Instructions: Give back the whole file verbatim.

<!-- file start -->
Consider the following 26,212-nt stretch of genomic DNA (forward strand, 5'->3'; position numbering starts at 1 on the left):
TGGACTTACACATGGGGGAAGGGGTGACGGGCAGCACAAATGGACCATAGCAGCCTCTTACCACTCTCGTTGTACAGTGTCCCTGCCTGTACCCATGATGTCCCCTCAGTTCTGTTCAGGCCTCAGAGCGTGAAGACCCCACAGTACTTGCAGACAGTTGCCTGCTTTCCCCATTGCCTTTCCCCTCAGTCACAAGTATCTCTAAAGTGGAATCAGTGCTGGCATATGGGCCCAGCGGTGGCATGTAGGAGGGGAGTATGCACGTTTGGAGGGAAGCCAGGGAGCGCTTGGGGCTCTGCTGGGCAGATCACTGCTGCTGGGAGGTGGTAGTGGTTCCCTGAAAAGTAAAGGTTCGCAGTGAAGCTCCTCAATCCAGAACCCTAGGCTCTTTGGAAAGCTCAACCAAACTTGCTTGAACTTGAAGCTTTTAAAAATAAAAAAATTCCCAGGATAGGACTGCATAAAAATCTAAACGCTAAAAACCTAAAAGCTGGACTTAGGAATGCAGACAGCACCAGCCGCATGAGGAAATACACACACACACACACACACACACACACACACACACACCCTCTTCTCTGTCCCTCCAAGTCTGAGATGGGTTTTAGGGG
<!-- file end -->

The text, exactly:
Consider the following 26,212-nt stretch of genomic DNA (forward strand, 5'->3'; position numbering starts at 1 on the left):
TGGACTTACACATGGGGGAAGGGGTGACGGGCAGCACAAATGGACCATAGCAGCCTCTTACCACTCTCGTTGTACAGTGTCCCTGCCTGTACCCATGATGTCCCCTCAGTTCTGTTCAGGCCTCAGAGCGTGAAGACCCCACAGTACTTGCAGACAGTTGCCTGCTTTCCCCATTGCCTTTCCCCTCAGTCACAAGTATCTCTAAAGTGGAATCAGTGCTGGCATATGGGCCCAGCGGTGGCATGTAGGAGGGGAGTATGCACGTTTGGAGGGAAGCCAGGGAGCGCTTGGGGCTCTGCTGGGCAGATCACTGCTGCTGGGAGGTGGTAGTGGTTCCCTGAAAAGTAAAGGTTCGCAGTGAAGCTCCTCAATCCAGAACCCTAGGCTCTTTGGAAAGCTCAACCAAACTTGCTTGAACTTGAAGCTTTTAAAAATAAAAAAATTCCCAGGATAGGACTGCATAAAAATCTAAACGCTAAAAACCTAAAAGCTGGACTTAGGAATGCAGACAGCACCAGCCGCATGAGGAAATACACACACACACACACACACACACACACACACACACACCCTCTTCTCTGTCCCTCCAAGTCTGAGATGGGTTTTAGGGG